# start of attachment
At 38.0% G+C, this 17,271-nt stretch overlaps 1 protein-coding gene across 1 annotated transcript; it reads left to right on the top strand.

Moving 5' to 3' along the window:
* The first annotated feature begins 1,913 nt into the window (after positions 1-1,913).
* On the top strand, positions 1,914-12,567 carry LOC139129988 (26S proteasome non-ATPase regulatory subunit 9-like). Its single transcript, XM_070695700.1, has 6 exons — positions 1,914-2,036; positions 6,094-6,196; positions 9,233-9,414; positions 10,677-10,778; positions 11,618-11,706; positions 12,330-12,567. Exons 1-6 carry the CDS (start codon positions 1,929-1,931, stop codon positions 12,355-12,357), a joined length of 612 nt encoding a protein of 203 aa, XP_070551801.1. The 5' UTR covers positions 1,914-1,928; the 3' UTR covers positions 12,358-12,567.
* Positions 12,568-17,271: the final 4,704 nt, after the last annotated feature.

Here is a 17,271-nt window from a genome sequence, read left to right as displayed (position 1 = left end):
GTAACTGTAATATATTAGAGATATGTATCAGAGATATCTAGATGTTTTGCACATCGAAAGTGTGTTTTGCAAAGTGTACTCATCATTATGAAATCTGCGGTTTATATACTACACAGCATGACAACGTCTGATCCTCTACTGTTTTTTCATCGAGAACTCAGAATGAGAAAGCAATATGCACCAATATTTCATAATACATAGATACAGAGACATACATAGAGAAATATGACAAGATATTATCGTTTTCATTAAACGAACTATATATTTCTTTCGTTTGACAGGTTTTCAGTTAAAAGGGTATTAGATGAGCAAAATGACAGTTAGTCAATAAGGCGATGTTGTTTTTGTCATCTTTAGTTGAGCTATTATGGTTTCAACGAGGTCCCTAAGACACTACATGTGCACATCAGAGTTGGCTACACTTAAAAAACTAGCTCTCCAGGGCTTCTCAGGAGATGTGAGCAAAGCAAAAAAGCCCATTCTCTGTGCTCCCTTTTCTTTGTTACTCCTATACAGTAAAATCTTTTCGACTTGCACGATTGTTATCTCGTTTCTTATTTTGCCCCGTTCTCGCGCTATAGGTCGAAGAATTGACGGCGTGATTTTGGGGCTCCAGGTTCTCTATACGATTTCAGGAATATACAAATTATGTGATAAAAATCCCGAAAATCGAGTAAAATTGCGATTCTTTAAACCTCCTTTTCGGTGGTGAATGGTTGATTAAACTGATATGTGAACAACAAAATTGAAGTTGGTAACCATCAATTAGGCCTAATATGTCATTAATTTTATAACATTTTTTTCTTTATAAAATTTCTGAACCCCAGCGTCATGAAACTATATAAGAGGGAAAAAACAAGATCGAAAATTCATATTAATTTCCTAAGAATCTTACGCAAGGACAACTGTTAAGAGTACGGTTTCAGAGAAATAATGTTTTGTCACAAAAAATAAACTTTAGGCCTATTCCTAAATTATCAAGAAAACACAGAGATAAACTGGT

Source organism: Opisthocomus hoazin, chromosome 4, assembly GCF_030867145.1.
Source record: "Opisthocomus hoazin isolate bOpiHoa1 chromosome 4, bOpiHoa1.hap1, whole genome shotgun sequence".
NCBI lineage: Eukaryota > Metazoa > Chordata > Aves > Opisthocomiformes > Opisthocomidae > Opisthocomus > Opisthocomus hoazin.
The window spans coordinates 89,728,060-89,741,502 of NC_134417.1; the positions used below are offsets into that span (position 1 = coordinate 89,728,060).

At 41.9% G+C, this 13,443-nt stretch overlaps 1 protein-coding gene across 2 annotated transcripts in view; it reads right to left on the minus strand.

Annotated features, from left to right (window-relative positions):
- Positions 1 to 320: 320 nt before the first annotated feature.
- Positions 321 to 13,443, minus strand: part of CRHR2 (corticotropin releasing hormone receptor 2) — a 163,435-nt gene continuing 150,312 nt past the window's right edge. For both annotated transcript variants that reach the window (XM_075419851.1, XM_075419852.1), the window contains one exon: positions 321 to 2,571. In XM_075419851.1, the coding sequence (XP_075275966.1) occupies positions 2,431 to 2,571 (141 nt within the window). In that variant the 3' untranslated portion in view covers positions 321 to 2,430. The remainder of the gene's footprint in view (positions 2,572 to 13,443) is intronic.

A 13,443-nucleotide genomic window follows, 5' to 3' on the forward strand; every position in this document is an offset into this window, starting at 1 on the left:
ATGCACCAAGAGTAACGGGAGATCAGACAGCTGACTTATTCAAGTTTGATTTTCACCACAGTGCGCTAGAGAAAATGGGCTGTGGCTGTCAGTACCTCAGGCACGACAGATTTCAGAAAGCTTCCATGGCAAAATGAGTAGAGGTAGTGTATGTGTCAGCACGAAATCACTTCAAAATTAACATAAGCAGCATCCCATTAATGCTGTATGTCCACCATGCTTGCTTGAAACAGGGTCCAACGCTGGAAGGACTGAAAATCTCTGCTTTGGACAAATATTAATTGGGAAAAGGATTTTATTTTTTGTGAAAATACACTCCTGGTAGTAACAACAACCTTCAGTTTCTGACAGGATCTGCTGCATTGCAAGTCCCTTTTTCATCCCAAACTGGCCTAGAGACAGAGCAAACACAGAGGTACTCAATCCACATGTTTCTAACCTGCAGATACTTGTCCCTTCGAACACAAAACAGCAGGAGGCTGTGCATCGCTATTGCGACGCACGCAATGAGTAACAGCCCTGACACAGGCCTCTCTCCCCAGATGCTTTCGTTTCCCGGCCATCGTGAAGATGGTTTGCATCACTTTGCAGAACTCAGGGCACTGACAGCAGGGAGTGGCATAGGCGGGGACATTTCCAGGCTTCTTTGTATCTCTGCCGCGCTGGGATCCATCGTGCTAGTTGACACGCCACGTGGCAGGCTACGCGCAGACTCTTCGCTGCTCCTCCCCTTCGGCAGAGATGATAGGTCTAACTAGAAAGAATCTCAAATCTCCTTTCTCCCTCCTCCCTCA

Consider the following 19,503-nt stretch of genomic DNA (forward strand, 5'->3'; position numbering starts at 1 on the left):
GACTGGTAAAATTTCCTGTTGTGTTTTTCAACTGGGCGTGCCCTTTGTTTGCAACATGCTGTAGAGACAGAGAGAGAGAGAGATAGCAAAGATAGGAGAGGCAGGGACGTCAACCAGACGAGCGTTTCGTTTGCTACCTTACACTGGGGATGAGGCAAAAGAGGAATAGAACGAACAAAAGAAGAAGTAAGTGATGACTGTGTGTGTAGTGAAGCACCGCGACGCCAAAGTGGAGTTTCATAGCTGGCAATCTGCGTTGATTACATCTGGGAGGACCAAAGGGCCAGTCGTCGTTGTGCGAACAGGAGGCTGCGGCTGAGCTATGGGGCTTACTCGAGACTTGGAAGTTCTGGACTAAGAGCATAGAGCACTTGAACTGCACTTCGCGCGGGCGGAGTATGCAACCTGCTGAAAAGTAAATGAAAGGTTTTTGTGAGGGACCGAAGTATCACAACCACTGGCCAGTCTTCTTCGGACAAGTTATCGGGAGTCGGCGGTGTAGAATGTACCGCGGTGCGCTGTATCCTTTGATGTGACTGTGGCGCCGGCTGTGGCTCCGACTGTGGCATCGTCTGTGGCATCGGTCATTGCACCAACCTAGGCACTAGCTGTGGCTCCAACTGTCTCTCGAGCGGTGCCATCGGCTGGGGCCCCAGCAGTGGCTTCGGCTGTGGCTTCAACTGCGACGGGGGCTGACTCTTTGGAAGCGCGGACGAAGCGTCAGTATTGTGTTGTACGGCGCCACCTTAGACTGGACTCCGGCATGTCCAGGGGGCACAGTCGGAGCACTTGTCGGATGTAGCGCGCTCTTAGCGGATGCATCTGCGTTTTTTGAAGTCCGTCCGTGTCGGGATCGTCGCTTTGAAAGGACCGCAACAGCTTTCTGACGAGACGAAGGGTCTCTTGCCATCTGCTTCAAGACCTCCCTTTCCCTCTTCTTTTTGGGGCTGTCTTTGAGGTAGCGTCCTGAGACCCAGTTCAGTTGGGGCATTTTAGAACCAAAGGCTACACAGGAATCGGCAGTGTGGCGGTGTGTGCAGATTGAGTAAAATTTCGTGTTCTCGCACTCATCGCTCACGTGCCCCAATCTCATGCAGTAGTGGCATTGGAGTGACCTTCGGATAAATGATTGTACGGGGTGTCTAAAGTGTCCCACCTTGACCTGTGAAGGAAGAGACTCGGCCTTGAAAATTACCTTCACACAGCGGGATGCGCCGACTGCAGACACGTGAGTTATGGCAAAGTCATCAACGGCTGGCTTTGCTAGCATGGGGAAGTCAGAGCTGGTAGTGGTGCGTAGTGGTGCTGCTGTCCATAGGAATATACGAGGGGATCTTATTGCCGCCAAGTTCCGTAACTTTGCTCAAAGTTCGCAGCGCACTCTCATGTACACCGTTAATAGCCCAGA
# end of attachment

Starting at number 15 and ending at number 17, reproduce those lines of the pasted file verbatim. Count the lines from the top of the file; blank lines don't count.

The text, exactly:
- Positions 321 to 13,443, minus strand: part of CRHR2 (corticotropin releasing hormone receptor 2) — a 163,435-nt gene continuing 150,312 nt past the window's right edge. For both annotated transcript variants that reach the window (XM_075419851.1, XM_075419852.1), the window contains one exon: positions 321 to 2,571. In XM_075419851.1, the coding sequence (XP_075275966.1) occupies positions 2,431 to 2,571 (141 nt within the window). In that variant the 3' untranslated portion in view covers positions 321 to 2,430. The remainder of the gene's footprint in view (positions 2,572 to 13,443) is intronic.

A 13,443-nucleotide genomic window follows, 5' to 3' on the forward strand; every position in this document is an offset into this window, starting at 1 on the left:
ATGCACCAAGAGTAACGGGAGATCAGACAGCTGACTTATTCAAGTTTGATTTTCACCACAGTGCGCTAGAGAAAATGGGCTGTGGCTGTCAGTACCTCAGGCACGACAGATTTCAGAAAGCTTCCATGGCAAAATGAGTAGAGGTAGTGTATGTGTCAGCACGAAATCACTTCAAAATTAACATAAGCAGCATCCCATTAATGCTGTATGTCCACCATGCTTGCTTGAAACAGGGTCCAACGCTGGAAGGACTGAAAATCTCTGCTTTGGACAAATATTAATTGGGAAAAGGATTTTATTTTTTGTGAAAATACACTCCTGGTAGTAACAACAACCTTCAGTTTCTGACAGGATCTGCTGCATTGCAAGTCCCTTTTTCATCCCAAACTGGCCTAGAGACAGAGCAAACACAGAGGTACTCAATCCACATGTTTCTAACCTGCAGATACTTGTCCCTTCGAACACAAAACAGCAGGAGGCTGTGCATCGCTATTGCGACGCACGCAATGAGTAACAGCCCTGACACAGGCCTCTCTCCCCAGATGCTTTCGTTTCCCGGCCATCGTGAAGATGGTTTGCATCACTTTGCAGAACTCAGGGCACTGACAGCAGGGAGTGGCATAGGCGGGGACATTTCCAGGCTTCTTTGTATCTCTGCCGCGCTGGGATCCATCGTGCTAGTTGACACGCCACGTGGCAGGCTACGCGCAGACTCTTCGCTGCTCCTCCCCTTCGGCAGAGATGATAGGTCTAACTAGAAAGAATCTCAAATCTCCTTTCTCCCTCCTCCCTCA